Apple season is winding down soon here in Oregon, and everywhere
I look, I see windfalls of red, green, and gold fruit.
Neighbors are just giving them away.
Naughty donkeys are sneaking into the orchard to steal as many
bites as possible before being caught...
And, so, like many others, we decided to do some canning. We
found out that our local tool rental company rents a cider press by
the day. For $25, we got a press with an electric grinder (I think
this made the process a lot easier), and a manual press. By the
way, if you think a project of pressing apples won't take all day
-- a couple of hours, we thought! -- I'm here to say otherwise. I
didn't even think we had that many apples... so it's definitely
something you should set aside plenty of time for.
Also plan for lots of stickyness.
We collected all the juice and heated it to a boil, then canned it
with a boiling water bath. An internet search will bring up any
number of ways to can cider, for the uninitiated (like me, before
this long, long, loooooong day of apple cider pressing...)
We have a number of places listed on Farm Stay U.S. that offer
cider pressing as an activity to enjoy on their farm, which
would also be a great way to get this experience!
Soon enough, the apples will be gone, and we'll be adding some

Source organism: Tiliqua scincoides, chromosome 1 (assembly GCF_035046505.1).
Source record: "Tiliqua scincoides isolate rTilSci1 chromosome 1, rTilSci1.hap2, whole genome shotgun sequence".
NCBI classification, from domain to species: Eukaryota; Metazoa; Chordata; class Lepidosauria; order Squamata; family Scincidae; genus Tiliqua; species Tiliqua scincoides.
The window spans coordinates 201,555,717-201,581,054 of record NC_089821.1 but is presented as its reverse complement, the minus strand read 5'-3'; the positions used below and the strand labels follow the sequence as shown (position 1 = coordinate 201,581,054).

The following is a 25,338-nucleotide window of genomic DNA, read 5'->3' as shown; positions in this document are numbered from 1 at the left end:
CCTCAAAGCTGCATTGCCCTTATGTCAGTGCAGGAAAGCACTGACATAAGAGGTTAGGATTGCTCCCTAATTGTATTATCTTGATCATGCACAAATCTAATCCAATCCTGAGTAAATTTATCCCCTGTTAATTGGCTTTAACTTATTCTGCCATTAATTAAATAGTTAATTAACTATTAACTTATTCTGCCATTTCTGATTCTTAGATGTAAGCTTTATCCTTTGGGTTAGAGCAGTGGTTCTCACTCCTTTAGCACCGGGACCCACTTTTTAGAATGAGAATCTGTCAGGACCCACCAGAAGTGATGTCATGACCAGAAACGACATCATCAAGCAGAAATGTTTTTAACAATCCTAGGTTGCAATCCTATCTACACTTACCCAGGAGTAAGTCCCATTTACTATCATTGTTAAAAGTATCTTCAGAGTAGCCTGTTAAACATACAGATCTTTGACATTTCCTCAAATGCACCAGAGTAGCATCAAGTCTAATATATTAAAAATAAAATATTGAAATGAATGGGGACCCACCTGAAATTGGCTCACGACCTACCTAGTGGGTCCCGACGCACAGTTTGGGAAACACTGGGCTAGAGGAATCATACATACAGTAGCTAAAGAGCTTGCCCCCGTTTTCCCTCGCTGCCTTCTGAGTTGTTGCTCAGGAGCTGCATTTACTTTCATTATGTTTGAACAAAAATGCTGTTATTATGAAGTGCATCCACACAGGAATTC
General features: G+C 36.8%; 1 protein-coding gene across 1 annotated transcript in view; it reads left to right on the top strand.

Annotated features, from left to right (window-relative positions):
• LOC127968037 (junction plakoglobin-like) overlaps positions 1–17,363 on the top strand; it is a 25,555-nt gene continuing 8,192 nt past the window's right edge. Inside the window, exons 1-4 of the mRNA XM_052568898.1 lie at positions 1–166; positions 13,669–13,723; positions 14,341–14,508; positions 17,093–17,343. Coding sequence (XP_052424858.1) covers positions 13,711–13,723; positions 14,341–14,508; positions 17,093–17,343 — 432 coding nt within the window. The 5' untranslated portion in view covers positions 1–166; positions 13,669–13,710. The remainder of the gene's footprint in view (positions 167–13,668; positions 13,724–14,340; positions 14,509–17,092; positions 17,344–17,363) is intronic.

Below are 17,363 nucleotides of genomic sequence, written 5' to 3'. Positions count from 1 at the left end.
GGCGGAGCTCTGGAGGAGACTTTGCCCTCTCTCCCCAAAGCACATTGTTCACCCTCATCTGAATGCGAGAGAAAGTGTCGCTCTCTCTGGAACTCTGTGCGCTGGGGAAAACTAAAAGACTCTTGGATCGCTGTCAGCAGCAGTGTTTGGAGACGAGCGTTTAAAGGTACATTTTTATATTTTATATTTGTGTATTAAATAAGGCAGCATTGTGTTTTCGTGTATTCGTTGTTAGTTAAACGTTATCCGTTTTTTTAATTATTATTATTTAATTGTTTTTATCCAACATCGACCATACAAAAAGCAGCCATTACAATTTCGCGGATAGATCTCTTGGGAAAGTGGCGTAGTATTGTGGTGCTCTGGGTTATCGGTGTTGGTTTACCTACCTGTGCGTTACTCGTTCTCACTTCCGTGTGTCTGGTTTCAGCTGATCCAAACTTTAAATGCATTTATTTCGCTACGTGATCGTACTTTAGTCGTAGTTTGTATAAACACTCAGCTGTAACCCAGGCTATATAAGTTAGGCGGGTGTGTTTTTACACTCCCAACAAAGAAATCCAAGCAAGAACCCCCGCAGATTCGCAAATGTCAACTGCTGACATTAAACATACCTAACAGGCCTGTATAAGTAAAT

mulling spices (and maybe a little rum?) for a toasty drink around
the fireplace with friends. Happy fall!
When I decided to raise backyard chickens three
years ago, I consulted books and the internet, as it is so easy to
do these days. But books and web forums didn't prepare me when one
of our hens broke her leg. As a girl from the suburbs, whose only
real outdoor chores growing up were weeding a lawn or raking
leaves, I laugh now (and cringe a little) to recall our dash to the
vet's office to have them put a splint on that little chicken leg,
when, really, I could have handled it myself.
There's a self-sufficiency that comes from trying things on your
own, trial and error, and necessity. However, if we have the
foresight to seek help and knowledge from our community, we can
accomplish even more.
In Radical Homemakers: Reclaiming Domesticity from a
Consumer Culture, author Shannon Hayes interviewed
Los Angeles homesteader Kelly Coyne who says, "you need community.
The best way to do any of this is to have someone show you how to
do it. I think a lot of these skills are not easily taught by
books, and when you're a person who's not been raised doing any of
these things, whether it's preserving or growing or dealing with
small stock, it's all very mysterious. You spend a lot of your time
going, "Well, what is this?" Like, "What's this spot on the plant,
why is my chicken doing that?"
Our farm, ranch, and vineyard members know about community, and
the importance of sharing knowledge. Guests can get started
learning a variety of skills straight from the farmers and ranchers
who practice them every day.
Check out these results from some Activity searches on our site:
Along these same lines, this September, Mother Earth
News and Grit magazines are
hosting International Homesteading Education
On their website, you can find workshops, open houses, and other
events, all centered around neighbors teaching neighbors and
building more self-reliant communities. Find events about food
gardening, renewable energy systems, raising livestock (including
backyard chickens), real food preparation and preservation, fiber
arts, and more.
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